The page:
I understand that Westminster police and council are thinking of making a bid for money from the Government scheme to enable them to install CCTV in Soho. I do not wish to belittle the interests of the constituents of the right hon. Member for Cities of London and Westminster (Mr. Brooke), but I must say that it is a great shame if the money for that CCTV scheme, however justified it may be in the cause of tackling crime, has to be drawn from the same pot as the resources for which we have to bid to tackle crime and improve security along the Harrow road and on the Mozart estate. I wonder whether we might examine the issues affecting places such as Camden, Westminster, and Kensington and Chelsea, where the existence of the west end and the increased daily population need special attention.

As the Minister is aware, during the past year I have made many representations on the subject of security arrangements at the Notting Hill carnival, and I am extremely grateful to her and to the Minister for London and Construction for their interest. I congratulate the main partners in the management of carnival—Clare Holder, the carnival trust, the local authority and the police—on the excellent job that has been done in recent years. Carnival has been transformed. An event plagued by crime a decade ago is now remarkable for its low level of criminal and anti-social behaviour—although residents do not always take that view when their front gardens and basements are turned into toilets for two days. None the less, there has been a transformation.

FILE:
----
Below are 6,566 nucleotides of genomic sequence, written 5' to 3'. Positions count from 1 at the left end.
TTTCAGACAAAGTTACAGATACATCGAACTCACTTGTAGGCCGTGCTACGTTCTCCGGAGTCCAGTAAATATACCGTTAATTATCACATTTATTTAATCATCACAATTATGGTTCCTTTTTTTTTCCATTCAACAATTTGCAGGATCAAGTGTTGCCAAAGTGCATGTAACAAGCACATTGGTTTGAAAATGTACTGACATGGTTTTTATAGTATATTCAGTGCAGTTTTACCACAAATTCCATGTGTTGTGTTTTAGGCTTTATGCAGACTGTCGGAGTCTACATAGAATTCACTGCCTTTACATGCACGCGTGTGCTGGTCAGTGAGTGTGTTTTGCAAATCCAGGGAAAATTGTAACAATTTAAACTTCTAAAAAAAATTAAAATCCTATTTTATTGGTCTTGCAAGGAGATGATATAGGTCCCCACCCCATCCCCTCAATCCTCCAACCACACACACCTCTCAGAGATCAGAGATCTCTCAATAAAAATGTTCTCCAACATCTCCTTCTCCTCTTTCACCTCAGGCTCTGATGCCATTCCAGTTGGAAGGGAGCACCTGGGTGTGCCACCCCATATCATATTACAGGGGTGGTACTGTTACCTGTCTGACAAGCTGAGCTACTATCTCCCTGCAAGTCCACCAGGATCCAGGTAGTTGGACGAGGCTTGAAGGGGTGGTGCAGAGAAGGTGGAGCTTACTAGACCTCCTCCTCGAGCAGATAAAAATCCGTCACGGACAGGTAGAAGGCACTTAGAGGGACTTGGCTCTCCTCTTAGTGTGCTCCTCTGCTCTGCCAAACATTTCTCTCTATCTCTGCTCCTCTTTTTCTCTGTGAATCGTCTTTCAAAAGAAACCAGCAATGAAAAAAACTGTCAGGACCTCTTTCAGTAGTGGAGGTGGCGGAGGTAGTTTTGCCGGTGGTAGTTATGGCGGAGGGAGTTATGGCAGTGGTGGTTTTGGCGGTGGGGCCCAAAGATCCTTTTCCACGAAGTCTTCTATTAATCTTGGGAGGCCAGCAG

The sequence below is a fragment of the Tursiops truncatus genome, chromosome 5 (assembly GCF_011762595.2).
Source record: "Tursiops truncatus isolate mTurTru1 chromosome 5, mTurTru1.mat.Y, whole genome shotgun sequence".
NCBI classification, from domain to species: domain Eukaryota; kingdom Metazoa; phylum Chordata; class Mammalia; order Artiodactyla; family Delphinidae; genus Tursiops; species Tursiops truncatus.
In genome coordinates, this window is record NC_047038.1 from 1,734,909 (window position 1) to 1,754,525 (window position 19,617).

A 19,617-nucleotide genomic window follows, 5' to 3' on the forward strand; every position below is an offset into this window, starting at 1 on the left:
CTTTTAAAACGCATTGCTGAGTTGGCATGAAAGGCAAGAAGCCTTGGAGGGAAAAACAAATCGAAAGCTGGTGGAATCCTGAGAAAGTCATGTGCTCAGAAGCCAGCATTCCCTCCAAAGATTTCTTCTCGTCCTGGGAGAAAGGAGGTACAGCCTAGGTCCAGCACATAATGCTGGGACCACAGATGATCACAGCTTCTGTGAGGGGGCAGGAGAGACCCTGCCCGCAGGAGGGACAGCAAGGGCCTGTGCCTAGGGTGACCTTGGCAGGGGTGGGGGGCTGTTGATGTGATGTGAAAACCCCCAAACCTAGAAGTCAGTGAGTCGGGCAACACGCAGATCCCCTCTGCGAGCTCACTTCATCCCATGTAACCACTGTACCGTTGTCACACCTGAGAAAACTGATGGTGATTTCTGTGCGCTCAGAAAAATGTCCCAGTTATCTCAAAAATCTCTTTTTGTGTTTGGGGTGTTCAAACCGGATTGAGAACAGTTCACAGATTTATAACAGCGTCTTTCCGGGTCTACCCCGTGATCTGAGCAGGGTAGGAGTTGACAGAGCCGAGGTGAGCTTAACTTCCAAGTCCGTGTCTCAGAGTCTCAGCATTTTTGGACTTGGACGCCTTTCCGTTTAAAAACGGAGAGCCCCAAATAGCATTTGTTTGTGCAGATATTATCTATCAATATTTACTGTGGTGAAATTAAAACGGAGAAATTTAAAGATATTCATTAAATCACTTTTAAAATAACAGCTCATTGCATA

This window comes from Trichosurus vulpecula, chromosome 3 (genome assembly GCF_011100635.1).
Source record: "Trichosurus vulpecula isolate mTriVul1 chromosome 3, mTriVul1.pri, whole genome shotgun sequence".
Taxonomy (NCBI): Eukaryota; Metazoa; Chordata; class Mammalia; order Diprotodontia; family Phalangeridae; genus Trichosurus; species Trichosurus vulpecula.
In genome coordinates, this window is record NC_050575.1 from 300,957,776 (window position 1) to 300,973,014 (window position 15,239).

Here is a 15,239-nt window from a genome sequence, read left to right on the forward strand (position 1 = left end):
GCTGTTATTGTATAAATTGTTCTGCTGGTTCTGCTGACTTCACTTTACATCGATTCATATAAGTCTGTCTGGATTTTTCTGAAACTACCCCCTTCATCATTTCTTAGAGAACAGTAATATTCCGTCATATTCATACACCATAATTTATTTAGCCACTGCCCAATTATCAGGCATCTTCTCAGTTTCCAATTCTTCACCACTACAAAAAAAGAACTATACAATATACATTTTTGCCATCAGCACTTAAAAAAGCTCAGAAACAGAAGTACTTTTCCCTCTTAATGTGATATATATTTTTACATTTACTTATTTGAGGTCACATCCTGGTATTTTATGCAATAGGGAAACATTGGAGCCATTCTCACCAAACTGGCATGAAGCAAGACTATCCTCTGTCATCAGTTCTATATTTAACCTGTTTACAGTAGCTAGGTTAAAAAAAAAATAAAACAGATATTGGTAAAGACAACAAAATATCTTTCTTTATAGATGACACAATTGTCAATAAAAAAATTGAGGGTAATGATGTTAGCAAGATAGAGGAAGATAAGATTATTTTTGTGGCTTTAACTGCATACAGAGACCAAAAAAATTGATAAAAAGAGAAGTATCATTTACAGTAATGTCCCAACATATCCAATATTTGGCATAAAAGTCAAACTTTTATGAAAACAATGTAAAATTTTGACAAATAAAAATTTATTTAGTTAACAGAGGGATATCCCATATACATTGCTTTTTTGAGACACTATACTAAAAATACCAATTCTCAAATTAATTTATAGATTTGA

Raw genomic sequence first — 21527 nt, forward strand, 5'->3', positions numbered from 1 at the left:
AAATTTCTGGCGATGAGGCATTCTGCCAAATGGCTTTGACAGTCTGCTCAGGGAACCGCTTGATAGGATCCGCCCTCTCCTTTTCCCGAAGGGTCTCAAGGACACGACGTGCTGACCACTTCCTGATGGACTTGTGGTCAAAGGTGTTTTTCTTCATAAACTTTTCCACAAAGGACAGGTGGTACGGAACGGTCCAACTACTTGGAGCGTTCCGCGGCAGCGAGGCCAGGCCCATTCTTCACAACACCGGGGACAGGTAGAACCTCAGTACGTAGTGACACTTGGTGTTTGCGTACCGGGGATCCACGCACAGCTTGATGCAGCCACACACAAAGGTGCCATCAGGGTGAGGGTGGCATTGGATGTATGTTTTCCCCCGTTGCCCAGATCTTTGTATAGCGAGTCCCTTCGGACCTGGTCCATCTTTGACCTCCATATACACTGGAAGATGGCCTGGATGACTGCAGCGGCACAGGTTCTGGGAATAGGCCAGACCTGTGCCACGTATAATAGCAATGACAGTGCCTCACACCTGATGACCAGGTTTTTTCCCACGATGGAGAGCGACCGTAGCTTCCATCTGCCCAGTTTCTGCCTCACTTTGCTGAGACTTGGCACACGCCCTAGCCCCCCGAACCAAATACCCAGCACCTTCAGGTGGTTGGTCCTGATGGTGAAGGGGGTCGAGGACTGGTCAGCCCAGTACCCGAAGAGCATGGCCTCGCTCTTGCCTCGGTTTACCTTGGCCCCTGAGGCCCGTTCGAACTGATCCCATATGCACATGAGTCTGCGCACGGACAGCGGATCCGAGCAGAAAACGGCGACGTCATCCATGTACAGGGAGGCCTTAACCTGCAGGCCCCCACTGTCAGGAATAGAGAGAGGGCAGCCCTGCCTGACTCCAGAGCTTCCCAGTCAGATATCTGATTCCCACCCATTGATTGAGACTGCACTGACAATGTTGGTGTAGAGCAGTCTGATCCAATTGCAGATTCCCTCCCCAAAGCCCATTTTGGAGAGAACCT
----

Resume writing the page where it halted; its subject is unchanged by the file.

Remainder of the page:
In terms of scale, carnival is the victim of its own success. That has raised real fears about crowd control. It is no criticism of the police or the carnival committee to say that the risks are real and growing, and that the level of stewarding is way below what it should be.

Each year the last-minute scramble for sponsorship limits the capacity of the carnival committee to recruit and train the number of stewards it needs to the standard required. It is not the job of the police to fill the stewarding gap. We are therefore left in a grey area of risk. The scale and importance of carnival as a Londonwide and national event demands proper investment in security. We already spend about £3 million a year on policing it.